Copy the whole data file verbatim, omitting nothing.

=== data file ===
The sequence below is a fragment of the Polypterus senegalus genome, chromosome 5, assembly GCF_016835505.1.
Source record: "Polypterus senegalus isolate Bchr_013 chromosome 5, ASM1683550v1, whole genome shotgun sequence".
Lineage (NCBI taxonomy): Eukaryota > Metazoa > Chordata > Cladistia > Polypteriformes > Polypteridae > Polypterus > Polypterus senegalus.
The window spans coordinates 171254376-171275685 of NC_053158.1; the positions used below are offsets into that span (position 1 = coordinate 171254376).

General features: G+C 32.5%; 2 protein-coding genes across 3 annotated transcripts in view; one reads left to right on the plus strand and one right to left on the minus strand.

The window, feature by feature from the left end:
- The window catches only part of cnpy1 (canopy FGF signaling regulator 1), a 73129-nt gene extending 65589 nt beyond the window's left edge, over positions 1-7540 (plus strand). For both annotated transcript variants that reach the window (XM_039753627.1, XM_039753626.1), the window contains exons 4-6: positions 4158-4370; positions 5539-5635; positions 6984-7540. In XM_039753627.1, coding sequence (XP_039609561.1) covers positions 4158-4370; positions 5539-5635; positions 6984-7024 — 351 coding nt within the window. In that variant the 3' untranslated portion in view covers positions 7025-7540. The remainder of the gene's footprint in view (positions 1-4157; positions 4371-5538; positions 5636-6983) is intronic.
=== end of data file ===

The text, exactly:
The sequence below is a fragment of the Polypterus senegalus genome, chromosome 5, assembly GCF_016835505.1.
Source record: "Polypterus senegalus isolate Bchr_013 chromosome 5, ASM1683550v1, whole genome shotgun sequence".
Lineage (NCBI taxonomy): Eukaryota > Metazoa > Chordata > Cladistia > Polypteriformes > Polypteridae > Polypterus > Polypterus senegalus.
The window spans coordinates 171254376-171275685 of NC_053158.1; the positions used below are offsets into that span (position 1 = coordinate 171254376).

General features: G+C 32.5%; 2 protein-coding genes across 3 annotated transcripts in view; one reads left to right on the plus strand and one right to left on the minus strand.

The window, feature by feature from the left end:
- The window catches only part of cnpy1 (canopy FGF signaling regulator 1), a 73129-nt gene extending 65589 nt beyond the window's left edge, over positions 1-7540 (plus strand). For both annotated transcript variants that reach the window (XM_039753627.1, XM_039753626.1), the window contains exons 4-6: positions 4158-4370; positions 5539-5635; positions 6984-7540. In XM_039753627.1, coding sequence (XP_039609561.1) covers positions 4158-4370; positions 5539-5635; positions 6984-7024 — 351 coding nt within the window. In that variant the 3' untranslated portion in view covers positions 7025-7540. The remainder of the gene's footprint in view (positions 1-4157; positions 4371-5538; positions 5636-6983) is intronic.